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The Anatomy Of Irises

What kinds of plants are they? First of all, the foliage is grass like with the same sort of parallel veining you find in grasses, lilies and orchids. Next, you notice that the sword like leaves don't seem to have stems, but usually rise from ground level. In actuality, the rhizomes, bulbs and corms of irises are modified stems.

The tripartite look of the flowers, with three standards and three falls, is a singular characteristic of irises, lending grace and beauty in combination with spectacular colors that are hard to beat. These botanically significant traits will help you better understand irises.

Irises are angiosperms, the scientific term for flowering plants. There are some 250,000 flowering plants in the world, according to current thought. The parallel veining in the leaves and flower parts that are in multiples of three are clear signs that irises are monocotyledons. The word "monocotyledon" means that these plants have single seed leaves, the third significant clue for monocots. Another important characteristic of monocotyledons is that the vascular bundles - the circulatory systems of plants - are distributed throughout the plant tissue, unlike the ring arrangement of vascular bundles in dicotyledons. Lilies (Lilium spp.) and daylilies (Hemerocallis spp.) also are well-known monocots of the ornamental-garden world. Monocotyledons as a group are divided into those that have petaled flowers like the irises and those that don't, like the plants of the Gramineae or grass family.

Within these vascular bundles are the tissues that carry water and nutrients up from the roots to the green foliage. This tissue is called the xylem. The phloem is the vascular tissue that carries carbohydrates, the products of photosynthesis, down from the foliage to the roots, rhizomes and bulbs. Green plants are the only organisms that can manufacture nutrients, using sunlight, water and carbon dioxide to produce simple carbohydrates. That is why green plants are placed at the bottom of the food chain. All other life, plant and animal alike, can trace its survival back to green plants used as foods.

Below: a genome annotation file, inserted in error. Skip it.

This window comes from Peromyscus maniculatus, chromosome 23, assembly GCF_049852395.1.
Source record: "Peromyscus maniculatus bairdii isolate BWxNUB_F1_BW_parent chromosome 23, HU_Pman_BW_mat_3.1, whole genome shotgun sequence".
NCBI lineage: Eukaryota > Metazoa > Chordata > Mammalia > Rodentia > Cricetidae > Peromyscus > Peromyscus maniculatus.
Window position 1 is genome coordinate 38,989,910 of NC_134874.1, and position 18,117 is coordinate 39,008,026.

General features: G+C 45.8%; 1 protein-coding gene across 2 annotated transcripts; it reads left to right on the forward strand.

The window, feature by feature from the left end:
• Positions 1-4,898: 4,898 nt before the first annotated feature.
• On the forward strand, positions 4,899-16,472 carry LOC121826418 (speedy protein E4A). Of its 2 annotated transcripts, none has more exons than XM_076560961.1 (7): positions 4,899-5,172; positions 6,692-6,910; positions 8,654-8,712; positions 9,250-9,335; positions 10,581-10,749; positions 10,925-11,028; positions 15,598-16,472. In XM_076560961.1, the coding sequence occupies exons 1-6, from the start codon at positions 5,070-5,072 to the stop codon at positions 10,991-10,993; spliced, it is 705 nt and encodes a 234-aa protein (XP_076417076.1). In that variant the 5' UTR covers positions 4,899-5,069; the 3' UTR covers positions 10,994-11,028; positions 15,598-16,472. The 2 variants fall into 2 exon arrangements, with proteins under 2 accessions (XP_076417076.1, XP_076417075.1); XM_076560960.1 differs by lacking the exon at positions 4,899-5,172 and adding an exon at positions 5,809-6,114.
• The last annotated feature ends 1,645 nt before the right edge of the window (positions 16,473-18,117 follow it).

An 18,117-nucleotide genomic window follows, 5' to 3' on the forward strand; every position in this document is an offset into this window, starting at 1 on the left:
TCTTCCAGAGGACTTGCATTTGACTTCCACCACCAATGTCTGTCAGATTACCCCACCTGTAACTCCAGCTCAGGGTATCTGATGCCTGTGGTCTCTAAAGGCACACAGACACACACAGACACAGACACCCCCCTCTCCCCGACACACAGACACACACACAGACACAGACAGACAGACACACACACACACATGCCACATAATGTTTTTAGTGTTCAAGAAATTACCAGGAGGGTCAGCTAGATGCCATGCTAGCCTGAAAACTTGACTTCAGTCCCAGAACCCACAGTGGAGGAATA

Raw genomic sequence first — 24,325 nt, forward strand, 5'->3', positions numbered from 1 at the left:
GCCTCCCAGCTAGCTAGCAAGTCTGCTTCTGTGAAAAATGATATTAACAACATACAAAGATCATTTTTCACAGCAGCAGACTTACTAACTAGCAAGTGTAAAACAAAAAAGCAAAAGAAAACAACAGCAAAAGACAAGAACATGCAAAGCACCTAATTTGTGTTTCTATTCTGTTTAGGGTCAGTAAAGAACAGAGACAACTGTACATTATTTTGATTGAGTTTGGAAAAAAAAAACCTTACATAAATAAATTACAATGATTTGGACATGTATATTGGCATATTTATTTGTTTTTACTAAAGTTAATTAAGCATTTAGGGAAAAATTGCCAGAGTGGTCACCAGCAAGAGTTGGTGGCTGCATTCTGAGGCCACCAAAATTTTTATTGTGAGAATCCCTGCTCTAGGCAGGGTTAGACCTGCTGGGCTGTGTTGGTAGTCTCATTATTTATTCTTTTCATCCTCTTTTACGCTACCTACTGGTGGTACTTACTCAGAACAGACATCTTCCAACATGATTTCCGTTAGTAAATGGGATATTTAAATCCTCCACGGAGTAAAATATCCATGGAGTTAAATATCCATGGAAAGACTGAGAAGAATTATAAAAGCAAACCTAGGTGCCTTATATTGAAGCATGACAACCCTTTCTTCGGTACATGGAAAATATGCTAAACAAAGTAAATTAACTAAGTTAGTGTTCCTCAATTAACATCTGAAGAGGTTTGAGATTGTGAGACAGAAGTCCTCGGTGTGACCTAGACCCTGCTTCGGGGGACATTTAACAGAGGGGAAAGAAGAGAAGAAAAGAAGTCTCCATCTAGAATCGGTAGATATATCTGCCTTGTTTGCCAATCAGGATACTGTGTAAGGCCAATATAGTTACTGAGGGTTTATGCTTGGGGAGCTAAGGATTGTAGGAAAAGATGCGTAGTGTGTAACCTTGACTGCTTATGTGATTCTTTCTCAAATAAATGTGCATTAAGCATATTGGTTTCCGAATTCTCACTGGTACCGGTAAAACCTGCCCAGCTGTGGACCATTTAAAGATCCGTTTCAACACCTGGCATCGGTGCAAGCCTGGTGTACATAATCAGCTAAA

Angiosperms fall into two groups, the monocotyledons described above and dicotyledons, the term for those plants having two seed leaves. Unlike monocots with their three-part flowers, the flower parts of dicots develop in fours or fives or multiples of fours and fives. Dicotyledon plants have netlike leaf veining and vascular bundles that are arranged in rings. This group is well represented in the garden by the flowering shrubs, fruit trees, roses, zinnias and many others.

The three-part flowers of irises form singly or severally on branches of the flower stalks. Each iris flower has three uprights (standards) and three falls, the later, more correctly, the sepals. They usually lie flat or turn down toward the stem. One or more flower buds are enclosed within two modified leaves that are often called spathes. The spathes may be papery or thicker in texture.

The spathes vary in color, texture, shape and size from species to species. Therefore, they can be important in the identification of irises. They can also be of value in trying to guess the heritage of unknown irises, since spathe characteristics may be among the more obvious distinctions that are carried through from ancestral plant parents.

Iris flowers differ widely in appearance and in size, as well as in the relative sizes of their parts. Not only do they come in a dazzling array of colors, color combinations and color patterns, but they also, from species to species throughout the genus Iris, have an overall iris look while exhibiting many variations on the theme.

The major flower parts include the standards (petals), falls (sepals), perianth tube, stamens (male organs) and the pistils (female organs), including stigma, style and ovary. The characteristics of species and cultivars are reflected most positively through the colors and color patterns of the standards and falls. Together, the standards and falls make up what is collectively called the perianth. The stamens are the pollen-bearing male organs of the iris flower. They are made up of the anthers at the top, which bear the pollen grains, and the filaments that are the stems of the stamens. In the iris flower, the stamens are located under the style and facing the claw of the branches.

In the iris flowers, the ovary is inferior, that is, it lies at the bottom of the flower. The perianth tube surrounds the pistils and connects the ovaries with the perianth. The ovary is the ovule-bearing structure that is at the base of the flower. Fertilization of the ovules occurs when the tubes of the pollen grains grow through the style into the ovary. The style connects the ovary with the style, which is positioned opposite the falls. The style branches have two little "wings" called crests that shelter the stigma. The stigma is the ridge or lip located at the top of the undersurface of the style branch, and it is here that pollen grains must be deposited to begin the process of pollination.